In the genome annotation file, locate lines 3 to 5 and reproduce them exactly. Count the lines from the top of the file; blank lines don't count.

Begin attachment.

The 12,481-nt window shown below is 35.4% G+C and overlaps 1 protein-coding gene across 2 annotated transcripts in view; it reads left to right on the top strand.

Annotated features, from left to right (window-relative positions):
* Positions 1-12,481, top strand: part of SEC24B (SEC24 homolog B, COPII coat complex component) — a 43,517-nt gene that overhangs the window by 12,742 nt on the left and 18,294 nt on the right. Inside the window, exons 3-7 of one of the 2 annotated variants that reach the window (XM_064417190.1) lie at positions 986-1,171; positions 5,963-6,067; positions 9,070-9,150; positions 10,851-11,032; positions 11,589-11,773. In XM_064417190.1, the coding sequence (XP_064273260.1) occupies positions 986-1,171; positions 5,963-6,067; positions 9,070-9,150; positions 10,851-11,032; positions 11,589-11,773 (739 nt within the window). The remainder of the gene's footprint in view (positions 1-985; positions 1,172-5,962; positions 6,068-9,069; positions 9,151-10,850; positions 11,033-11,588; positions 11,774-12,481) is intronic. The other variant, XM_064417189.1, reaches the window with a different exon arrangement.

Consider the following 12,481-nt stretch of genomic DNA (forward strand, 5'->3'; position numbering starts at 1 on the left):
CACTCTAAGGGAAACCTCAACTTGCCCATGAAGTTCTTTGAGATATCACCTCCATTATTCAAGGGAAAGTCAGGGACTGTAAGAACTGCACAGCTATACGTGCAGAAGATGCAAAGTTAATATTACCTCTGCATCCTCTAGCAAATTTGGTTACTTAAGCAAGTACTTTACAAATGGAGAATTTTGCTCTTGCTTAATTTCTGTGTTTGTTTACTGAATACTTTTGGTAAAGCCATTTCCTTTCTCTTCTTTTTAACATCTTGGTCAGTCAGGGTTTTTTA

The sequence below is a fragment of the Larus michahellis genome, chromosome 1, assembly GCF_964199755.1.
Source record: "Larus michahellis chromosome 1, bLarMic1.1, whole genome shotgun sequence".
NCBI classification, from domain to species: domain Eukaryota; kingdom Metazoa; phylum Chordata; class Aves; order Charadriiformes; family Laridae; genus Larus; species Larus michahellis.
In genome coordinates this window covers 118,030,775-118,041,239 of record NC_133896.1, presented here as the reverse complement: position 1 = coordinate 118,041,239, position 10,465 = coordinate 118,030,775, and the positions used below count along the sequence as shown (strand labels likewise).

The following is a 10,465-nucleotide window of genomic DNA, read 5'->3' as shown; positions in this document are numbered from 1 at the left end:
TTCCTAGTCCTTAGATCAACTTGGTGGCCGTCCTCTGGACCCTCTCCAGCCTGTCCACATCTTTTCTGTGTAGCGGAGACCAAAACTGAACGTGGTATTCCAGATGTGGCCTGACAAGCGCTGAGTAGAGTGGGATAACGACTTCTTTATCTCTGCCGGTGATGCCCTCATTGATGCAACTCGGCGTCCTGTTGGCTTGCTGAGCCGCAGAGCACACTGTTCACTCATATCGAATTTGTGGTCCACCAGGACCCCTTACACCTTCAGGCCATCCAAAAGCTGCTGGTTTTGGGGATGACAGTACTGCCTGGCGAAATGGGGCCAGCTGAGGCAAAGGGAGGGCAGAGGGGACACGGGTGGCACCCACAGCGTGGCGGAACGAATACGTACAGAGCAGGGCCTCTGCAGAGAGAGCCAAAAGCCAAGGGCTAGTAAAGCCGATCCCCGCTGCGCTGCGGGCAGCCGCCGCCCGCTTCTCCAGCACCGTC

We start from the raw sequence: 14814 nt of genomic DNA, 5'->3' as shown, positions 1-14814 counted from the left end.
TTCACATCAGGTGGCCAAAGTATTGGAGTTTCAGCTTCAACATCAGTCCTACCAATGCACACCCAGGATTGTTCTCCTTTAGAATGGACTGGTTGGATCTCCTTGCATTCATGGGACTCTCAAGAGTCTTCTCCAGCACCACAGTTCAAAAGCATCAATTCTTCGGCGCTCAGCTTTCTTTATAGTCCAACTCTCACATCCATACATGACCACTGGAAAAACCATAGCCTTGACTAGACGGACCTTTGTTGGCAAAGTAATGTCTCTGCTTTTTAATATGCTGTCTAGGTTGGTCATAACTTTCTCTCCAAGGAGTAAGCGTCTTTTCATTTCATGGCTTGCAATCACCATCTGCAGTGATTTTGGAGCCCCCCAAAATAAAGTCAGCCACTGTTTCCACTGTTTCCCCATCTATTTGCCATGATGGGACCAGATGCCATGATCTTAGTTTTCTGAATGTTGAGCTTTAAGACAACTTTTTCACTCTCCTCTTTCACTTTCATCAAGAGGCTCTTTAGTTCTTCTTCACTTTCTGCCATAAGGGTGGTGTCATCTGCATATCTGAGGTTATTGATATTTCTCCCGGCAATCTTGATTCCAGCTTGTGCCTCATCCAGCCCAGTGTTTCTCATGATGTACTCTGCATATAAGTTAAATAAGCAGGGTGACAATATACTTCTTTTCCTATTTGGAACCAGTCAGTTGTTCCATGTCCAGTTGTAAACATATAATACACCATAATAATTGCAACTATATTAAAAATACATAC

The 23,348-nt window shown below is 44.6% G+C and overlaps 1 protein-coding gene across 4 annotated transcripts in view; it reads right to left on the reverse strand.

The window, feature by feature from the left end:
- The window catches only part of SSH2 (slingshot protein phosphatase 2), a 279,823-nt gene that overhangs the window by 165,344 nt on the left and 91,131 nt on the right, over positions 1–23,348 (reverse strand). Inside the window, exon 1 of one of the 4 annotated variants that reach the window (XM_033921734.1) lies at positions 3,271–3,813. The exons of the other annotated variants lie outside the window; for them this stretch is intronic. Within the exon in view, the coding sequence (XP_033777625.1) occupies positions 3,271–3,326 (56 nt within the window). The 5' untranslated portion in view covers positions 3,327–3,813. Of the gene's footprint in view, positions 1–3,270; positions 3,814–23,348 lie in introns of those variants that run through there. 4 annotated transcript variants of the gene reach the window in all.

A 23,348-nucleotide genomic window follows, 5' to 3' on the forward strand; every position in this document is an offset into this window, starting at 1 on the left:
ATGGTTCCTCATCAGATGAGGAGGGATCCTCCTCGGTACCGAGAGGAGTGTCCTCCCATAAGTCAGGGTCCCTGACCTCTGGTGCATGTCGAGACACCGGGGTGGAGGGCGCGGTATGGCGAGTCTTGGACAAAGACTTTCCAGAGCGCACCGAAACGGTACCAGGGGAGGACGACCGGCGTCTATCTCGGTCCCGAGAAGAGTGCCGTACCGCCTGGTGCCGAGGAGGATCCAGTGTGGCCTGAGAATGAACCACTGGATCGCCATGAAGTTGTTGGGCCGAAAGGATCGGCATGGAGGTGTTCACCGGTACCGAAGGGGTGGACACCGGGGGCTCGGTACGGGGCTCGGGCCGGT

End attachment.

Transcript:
* Positions 1-12,481, top strand: part of SEC24B (SEC24 homolog B, COPII coat complex component) — a 43,517-nt gene that overhangs the window by 12,742 nt on the left and 18,294 nt on the right. Inside the window, exons 3-7 of one of the 2 annotated variants that reach the window (XM_064417190.1) lie at positions 986-1,171; positions 5,963-6,067; positions 9,070-9,150; positions 10,851-11,032; positions 11,589-11,773. In XM_064417190.1, the coding sequence (XP_064273260.1) occupies positions 986-1,171; positions 5,963-6,067; positions 9,070-9,150; positions 10,851-11,032; positions 11,589-11,773 (739 nt within the window). The remainder of the gene's footprint in view (positions 1-985; positions 1,172-5,962; positions 6,068-9,069; positions 9,151-10,850; positions 11,033-11,588; positions 11,774-12,481) is intronic. The other variant, XM_064417189.1, reaches the window with a different exon arrangement.

Consider the following 12,481-nt stretch of genomic DNA (forward strand, 5'->3'; position numbering starts at 1 on the left):
CACTCTAAGGGAAACCTCAACTTGCCCATGAAGTTCTTTGAGATATCACCTCCATTATTCAAGGGAAAGTCAGGGACTGTAAGAACTGCACAGCTATACGTGCAGAAGATGCAAAGTTAATATTACCTCTGCATCCTCTAGCAAATTTGGTTACTTAAGCAAGTACTTTACAAATGGAGAATTTTGCTCTTGCTTAATTTCTGTGTTTGTTTACTGAATACTTTTGGTAAAGCCATTTCCTTTCTCTTCTTTTTAACATCTTGGTCAGTCAGGGTTTTTTA